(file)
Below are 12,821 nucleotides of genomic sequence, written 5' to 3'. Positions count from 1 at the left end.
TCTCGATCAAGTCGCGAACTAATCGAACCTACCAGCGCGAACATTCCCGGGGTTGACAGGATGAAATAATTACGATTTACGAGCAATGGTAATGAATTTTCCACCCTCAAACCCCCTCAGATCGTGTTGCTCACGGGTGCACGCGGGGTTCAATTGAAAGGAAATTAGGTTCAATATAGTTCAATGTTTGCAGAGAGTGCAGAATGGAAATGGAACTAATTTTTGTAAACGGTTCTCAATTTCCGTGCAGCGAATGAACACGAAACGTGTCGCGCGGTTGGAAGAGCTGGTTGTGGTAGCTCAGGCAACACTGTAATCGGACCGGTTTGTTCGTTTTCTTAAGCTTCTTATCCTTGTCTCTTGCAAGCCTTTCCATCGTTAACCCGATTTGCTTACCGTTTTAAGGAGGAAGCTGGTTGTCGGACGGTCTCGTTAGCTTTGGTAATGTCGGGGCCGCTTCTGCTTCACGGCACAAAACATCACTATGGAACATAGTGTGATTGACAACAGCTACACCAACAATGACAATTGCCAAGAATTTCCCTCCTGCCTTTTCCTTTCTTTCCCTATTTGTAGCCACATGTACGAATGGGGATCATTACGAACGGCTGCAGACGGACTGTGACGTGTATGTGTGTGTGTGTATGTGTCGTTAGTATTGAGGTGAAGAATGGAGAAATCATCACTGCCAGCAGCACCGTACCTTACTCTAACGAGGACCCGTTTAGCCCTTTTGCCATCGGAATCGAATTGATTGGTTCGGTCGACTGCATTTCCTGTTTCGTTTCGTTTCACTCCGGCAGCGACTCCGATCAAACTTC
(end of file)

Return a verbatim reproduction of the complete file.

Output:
Below are 12,821 nucleotides of genomic sequence, written 5' to 3'. Positions count from 1 at the left end.
TCTCGATCAAGTCGCGAACTAATCGAACCTACCAGCGCGAACATTCCCGGGGTTGACAGGATGAAATAATTACGATTTACGAGCAATGGTAATGAATTTTCCACCCTCAAACCCCCTCAGATCGTGTTGCTCACGGGTGCACGCGGGGTTCAATTGAAAGGAAATTAGGTTCAATATAGTTCAATGTTTGCAGAGAGTGCAGAATGGAAATGGAACTAATTTTTGTAAACGGTTCTCAATTTCCGTGCAGCGAATGAACACGAAACGTGTCGCGCGGTTGGAAGAGCTGGTTGTGGTAGCTCAGGCAACACTGTAATCGGACCGGTTTGTTCGTTTTCTTAAGCTTCTTATCCTTGTCTCTTGCAAGCCTTTCCATCGTTAACCCGATTTGCTTACCGTTTTAAGGAGGAAGCTGGTTGTCGGACGGTCTCGTTAGCTTTGGTAATGTCGGGGCCGCTTCTGCTTCACGGCACAAAACATCACTATGGAACATAGTGTGATTGACAACAGCTACACCAACAATGACAATTGCCAAGAATTTCCCTCCTGCCTTTTCCTTTCTTTCCCTATTTGTAGCCACATGTACGAATGGGGATCATTACGAACGGCTGCAGACGGACTGTGACGTGTATGTGTGTGTGTGTATGTGTCGTTAGTATTGAGGTGAAGAATGGAGAAATCATCACTGCCAGCAGCACCGTACCTTACTCTAACGAGGACCCGTTTAGCCCTTTTGCCATCGGAATCGAATTGATTGGTTCGGTCGACTGCATTTCCTGTTTCGTTTCGTTTCACTCCGGCAGCGACTCCGATCAAACTTC